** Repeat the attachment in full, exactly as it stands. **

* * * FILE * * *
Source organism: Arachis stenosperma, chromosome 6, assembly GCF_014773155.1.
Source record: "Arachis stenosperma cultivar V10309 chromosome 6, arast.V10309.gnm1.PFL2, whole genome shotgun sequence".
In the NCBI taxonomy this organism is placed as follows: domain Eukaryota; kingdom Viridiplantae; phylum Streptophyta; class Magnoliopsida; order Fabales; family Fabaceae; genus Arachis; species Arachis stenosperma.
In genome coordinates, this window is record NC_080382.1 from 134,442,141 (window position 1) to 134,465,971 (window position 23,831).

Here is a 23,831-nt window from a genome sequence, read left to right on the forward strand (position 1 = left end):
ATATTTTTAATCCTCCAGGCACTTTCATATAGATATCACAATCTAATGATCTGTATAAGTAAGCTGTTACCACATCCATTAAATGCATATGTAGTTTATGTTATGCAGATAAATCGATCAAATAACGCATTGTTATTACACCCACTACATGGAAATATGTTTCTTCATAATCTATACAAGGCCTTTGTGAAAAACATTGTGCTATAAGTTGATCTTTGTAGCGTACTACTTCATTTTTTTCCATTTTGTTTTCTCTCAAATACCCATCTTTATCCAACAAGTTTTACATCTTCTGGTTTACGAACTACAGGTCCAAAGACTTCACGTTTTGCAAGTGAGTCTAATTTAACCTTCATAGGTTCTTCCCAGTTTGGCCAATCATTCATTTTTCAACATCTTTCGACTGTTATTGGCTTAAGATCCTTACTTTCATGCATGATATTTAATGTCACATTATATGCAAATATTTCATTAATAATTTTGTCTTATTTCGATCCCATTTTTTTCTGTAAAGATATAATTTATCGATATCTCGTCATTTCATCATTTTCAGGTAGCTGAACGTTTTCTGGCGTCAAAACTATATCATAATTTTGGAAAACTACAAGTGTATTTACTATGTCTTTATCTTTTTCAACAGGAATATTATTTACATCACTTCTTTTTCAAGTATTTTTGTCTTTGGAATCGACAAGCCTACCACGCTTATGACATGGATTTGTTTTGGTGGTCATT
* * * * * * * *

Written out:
Source organism: Arachis stenosperma, chromosome 6, assembly GCF_014773155.1.
Source record: "Arachis stenosperma cultivar V10309 chromosome 6, arast.V10309.gnm1.PFL2, whole genome shotgun sequence".
In the NCBI taxonomy this organism is placed as follows: domain Eukaryota; kingdom Viridiplantae; phylum Streptophyta; class Magnoliopsida; order Fabales; family Fabaceae; genus Arachis; species Arachis stenosperma.
In genome coordinates, this window is record NC_080382.1 from 134,442,141 (window position 1) to 134,465,971 (window position 23,831).

Here is a 23,831-nt window from a genome sequence, read left to right on the forward strand (position 1 = left end):
ATATTTTTAATCCTCCAGGCACTTTCATATAGATATCACAATCTAATGATCTGTATAAGTAAGCTGTTACCACATCCATTAAATGCATATGTAGTTTATGTTATGCAGATAAATCGATCAAATAACGCATTGTTATTACACCCACTACATGGAAATATGTTTCTTCATAATCTATACAAGGCCTTTGTGAAAAACATTGTGCTATAAGTTGATCTTTGTAGCGTACTACTTCATTTTTTTCCATTTTGTTTTCTCTCAAATACCCATCTTTATCCAACAAGTTTTACATCTTCTGGTTTACGAACTACAGGTCCAAAGACTTCACGTTTTGCAAGTGAGTCTAATTTAACCTTCATAGGTTCTTCCCAGTTTGGCCAATCATTCATTTTTCAACATCTTTCGACTGTTATTGGCTTAAGATCCTTACTTTCATGCATGATATTTAATGTCACATTATATGCAAATATTTCATTAATAATTTTGTCTTATTTCGATCCCATTTTTTTCTGTAAAGATATAATTTATCGATATCTCGTCATTTCATCATTTTCAGGTAGCTGAACGTTTTCTGGCGTCAAAACTATATCATAATTTTGGAAAACTACAAGTGTATTTACTATGTCTTTATCTTTTTCAACAGGAATATTATTTACATCACTTCTTTTTCAAGTATTTTTGTCTTTGGAATCGACAAGCCTACCACGCTTATGACATGGATTTGTTTTGGTGGTCATT